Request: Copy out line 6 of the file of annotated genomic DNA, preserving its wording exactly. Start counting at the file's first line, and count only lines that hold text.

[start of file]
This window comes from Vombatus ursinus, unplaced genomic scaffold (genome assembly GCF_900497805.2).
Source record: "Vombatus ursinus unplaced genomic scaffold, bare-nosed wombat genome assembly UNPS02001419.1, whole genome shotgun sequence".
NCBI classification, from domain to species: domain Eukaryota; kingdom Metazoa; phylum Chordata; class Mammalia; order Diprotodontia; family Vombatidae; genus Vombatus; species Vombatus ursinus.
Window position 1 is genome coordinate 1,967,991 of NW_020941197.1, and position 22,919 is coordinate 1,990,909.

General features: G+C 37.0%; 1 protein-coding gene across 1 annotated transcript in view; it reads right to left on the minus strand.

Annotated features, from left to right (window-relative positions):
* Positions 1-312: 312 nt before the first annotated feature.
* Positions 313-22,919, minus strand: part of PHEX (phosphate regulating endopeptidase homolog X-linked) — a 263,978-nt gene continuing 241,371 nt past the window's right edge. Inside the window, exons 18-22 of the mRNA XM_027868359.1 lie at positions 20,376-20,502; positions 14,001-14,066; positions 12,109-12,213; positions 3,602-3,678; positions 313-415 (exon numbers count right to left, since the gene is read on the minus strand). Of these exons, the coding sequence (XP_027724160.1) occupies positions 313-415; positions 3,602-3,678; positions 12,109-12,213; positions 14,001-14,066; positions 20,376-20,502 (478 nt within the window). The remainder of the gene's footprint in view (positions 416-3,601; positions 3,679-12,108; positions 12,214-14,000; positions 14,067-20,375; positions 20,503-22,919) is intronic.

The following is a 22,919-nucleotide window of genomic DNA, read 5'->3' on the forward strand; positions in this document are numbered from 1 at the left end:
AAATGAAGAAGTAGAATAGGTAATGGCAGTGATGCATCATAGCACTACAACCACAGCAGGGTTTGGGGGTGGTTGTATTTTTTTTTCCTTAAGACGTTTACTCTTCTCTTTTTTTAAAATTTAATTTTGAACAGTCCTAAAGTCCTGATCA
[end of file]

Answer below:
Annotated features, from left to right (window-relative positions):